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More Japanese chemical weapons found
(China Daily)
Updated: 2004-05-31 09:15

Munitions loaded with toxic gas found last week in a village in Qiqihar of Northeast China's Heilongjiang Province have been proved on a preliminary basis to have been discarded by invading Japanese troops during the War of Resistance Against Japanese Invasion (1937-45).

Villagers living near the area where the munition shells were discovered have moved away, while further excavation and examination are ongoing.

A total of 52 shells were unearthed last Sunday by Dong Liyan, a villager in Ang'angxi District of Qiqihar, when he started to lay the foundation for a new building next to his old dwelling.

The shells, varying in size and shape, were between 20 and 40-centimetres-long with diameters measuring between 8 and 10 centimetres.

Ang'angxi District used to be a military airport and residence for the Japanese troops, according to local residents.

Dong, 54, had been living for 30 years on the property where the shells were excavated. Receiving Dong's report, the local residents' committee told him to move out before yesterday. Dong's house has been blocked off since last Sunday.

The committee then raised an alert to local authorities including departments of public security and production security as well as local military authorities. Staff from related national departments and technicians visited the area to investigate last Sunday.

Preliminary results of the investigation have indicated that these shells were left behind by Japanese troops, according to local officials.

This case, together with the discovery of a mustard gas cylinder in Qiqihar on Monday, triggered a new wave of outrage over the discarding of chemical weapons in China by Japanese troops.

Last August 43 people were poisoned by abandoned Japanese mustard gas, which left one person dead.

Indignant Chinese citizens have urged the Japanese Government to take a proper attitude toward history and shoulder the responsibility of clearing up all the chemical weapons left over by invading troops.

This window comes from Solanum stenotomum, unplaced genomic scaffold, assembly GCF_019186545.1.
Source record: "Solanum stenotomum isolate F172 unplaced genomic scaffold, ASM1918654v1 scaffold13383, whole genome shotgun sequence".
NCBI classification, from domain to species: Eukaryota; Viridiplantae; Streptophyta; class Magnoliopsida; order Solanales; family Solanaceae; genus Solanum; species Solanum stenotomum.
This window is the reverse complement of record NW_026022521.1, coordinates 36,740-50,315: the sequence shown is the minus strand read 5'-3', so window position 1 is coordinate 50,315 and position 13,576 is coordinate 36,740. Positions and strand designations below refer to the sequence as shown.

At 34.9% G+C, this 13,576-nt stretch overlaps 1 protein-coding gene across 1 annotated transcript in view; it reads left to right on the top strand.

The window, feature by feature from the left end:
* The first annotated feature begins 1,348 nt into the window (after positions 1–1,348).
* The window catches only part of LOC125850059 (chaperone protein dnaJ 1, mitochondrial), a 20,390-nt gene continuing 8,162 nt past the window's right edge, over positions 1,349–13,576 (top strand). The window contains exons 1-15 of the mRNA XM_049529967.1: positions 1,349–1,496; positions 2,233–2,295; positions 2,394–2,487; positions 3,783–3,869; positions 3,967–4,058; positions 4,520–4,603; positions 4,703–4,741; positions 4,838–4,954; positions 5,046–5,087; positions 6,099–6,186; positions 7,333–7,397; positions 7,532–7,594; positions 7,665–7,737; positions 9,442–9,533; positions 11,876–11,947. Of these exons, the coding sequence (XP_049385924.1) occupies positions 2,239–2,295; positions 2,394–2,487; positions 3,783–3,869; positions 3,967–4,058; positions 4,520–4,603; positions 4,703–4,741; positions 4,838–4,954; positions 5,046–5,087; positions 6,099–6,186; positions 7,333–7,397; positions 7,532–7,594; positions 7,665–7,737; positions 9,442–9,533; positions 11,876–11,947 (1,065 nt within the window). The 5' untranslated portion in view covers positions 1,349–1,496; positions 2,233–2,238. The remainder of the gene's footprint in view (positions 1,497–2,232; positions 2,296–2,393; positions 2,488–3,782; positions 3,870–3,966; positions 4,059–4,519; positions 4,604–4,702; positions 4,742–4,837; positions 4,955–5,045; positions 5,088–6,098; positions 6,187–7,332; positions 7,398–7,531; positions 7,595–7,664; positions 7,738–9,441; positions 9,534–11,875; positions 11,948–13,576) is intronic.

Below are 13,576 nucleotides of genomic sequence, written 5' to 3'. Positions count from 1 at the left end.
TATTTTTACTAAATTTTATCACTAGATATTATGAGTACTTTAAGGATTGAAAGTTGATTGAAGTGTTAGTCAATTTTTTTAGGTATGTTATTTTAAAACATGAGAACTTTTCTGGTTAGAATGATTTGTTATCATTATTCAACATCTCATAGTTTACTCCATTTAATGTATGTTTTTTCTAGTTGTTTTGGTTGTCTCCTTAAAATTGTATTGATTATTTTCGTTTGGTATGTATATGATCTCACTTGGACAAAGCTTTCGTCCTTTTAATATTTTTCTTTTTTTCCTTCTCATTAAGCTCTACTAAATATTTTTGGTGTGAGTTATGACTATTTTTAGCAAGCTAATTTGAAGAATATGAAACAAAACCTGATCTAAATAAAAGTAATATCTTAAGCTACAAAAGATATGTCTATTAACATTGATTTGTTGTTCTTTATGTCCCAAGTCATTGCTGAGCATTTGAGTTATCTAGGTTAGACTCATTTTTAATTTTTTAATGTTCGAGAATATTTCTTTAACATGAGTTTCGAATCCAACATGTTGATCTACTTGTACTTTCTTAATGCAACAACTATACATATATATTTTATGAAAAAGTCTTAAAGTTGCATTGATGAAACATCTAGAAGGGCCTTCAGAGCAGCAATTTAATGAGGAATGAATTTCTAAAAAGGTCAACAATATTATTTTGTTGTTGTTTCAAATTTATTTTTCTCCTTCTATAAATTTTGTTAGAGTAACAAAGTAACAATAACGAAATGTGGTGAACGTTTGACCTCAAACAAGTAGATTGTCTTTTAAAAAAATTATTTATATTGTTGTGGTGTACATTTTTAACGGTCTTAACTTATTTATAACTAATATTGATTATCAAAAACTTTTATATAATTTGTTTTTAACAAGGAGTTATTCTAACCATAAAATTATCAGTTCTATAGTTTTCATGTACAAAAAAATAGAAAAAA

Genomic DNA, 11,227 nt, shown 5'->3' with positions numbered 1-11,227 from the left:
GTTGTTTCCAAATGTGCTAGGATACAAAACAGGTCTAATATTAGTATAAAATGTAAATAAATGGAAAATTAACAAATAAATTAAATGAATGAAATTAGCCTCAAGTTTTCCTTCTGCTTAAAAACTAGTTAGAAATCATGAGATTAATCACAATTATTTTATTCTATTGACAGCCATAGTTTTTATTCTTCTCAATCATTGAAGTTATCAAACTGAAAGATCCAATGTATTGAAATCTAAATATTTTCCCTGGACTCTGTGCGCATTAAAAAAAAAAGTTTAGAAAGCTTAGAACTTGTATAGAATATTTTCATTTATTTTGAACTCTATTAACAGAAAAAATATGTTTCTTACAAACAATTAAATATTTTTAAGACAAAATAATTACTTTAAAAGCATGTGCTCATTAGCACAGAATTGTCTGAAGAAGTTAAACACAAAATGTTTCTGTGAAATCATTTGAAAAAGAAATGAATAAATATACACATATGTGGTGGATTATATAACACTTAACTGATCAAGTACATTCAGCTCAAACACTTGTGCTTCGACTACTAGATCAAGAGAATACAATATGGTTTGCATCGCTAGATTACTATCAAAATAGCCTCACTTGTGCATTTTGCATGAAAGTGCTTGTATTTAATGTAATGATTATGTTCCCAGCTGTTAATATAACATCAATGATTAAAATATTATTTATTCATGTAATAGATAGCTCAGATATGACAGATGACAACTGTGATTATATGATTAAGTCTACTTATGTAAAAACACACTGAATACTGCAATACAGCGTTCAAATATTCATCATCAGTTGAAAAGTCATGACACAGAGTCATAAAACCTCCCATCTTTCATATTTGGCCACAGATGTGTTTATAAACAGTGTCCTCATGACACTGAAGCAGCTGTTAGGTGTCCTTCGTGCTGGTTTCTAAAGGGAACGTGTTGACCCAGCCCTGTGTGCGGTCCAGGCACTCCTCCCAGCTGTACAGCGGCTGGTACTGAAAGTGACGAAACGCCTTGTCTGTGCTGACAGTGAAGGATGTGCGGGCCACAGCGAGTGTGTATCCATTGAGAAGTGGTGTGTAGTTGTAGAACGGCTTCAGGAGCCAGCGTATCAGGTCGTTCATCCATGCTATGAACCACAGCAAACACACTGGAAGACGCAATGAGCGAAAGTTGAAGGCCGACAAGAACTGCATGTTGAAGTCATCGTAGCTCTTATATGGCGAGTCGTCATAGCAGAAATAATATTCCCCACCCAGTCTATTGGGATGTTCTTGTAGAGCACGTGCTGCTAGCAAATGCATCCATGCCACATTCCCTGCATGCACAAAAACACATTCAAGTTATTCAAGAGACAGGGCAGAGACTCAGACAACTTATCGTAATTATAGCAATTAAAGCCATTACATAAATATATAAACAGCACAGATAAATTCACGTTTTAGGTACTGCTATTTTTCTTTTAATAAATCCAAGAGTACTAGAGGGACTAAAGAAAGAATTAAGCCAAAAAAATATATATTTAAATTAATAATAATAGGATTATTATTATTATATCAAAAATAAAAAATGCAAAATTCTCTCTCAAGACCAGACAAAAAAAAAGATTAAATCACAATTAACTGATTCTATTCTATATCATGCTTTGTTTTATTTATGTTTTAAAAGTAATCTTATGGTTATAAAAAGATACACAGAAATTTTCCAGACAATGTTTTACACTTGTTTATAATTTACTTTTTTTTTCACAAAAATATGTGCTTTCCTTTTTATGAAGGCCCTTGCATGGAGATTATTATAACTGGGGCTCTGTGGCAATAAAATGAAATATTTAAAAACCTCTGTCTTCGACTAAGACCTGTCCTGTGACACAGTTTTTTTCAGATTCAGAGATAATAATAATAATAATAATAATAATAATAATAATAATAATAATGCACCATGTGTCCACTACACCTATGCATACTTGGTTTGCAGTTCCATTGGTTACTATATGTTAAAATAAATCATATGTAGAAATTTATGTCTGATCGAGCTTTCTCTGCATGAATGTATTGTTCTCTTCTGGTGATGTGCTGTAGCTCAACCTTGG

"Japan's invasion of China in 1937-45 was a calamity for the whole Chinese people," said Qiqihar resident Jiao Bo. "Now, these chemical weapons they left behind are threatening our children's lives. The Japanese Government must do something about this."

"We do not know how many of these weapons are still undiscovered in our city," said Qiqihar shopkeeper Yuan Shuli. "We do not know how many people they will hurt in the future."

During the war, Qiqihar was the base camp of the Japanese army's "Unit 516." Unlike the notorious "Unit 731" which was engaged in germ warfare research, "Unit 516" specialized in biochemical weapons.

Bu Ping, vice-president of the Heilongjiang Academy of Social Sciences and a researcher of chemical weapons left behind by Japanese troops in China, estimated that Japanese invaders abandoned more than 2 million chemical weapons in different forms in a dozen Chinese cities and provinces at the end of war.

"These weapons are threatening the safety and homes of Chinese people," he said.

According to statistics, some 2,000 Chinese citizens have so far been affected by discarded chemical weapons since the war ended.

In Qiqihar alone, eight incidents involving Japanese chemical weapons have taken place since the People's Republic of China was founded in 1949, said Su Xiangxiang, a lawyer who was engaged in a compensation suit for the Chinese victims of last August's mustard gas incident.

Chat rooms on major Chinese websites are once again filled with emotional discussions on the issue, with Xinhuanet.com and Sina.com, two major Internet portals, recording more than 70 pages of messages demanding the Japanese Government face up to its historic responsibilities.

"The cylinder is solid evidence that proves the Japanese cruelty in China," said Liu Chunfeng, a Qiqihar University student. "Although the Japanese side refuses to look squarely at history, their chemical weapons have injured innocent Chinese people time and again. They should apologize to us!"

Cao Zhibo, who specializes in the study of "Unit 516," said the Japanese troops buried or threw chemicals weapons into rivers and lakes in China to cover up their crimes after their defeat.

"Today, the Japanese Government remains tight-lipped as to how many chemical weapons are buried in China and where they are," said Cao.

Though it is difficult to collect materials about the amounts and locations of the chemical weapons left behind, this can never be used as an excuse that the Japanese side could do nothing about it, Bu said. The Japanese Government should collect related information through inquiring with veterans and by other means, and provide the findings to China in a timely manner.

Chinese citizens could fall victim at any time to abandoned chemical weapons as China is accelerating its urbanization drive.

"We strongly call on the Japanese Government to shoulder its responsibility and co-operate with the Chinese side in stepping up the process of handling the discarded chemical weapons, so as to avoid such tragedies happening again," Bu said.

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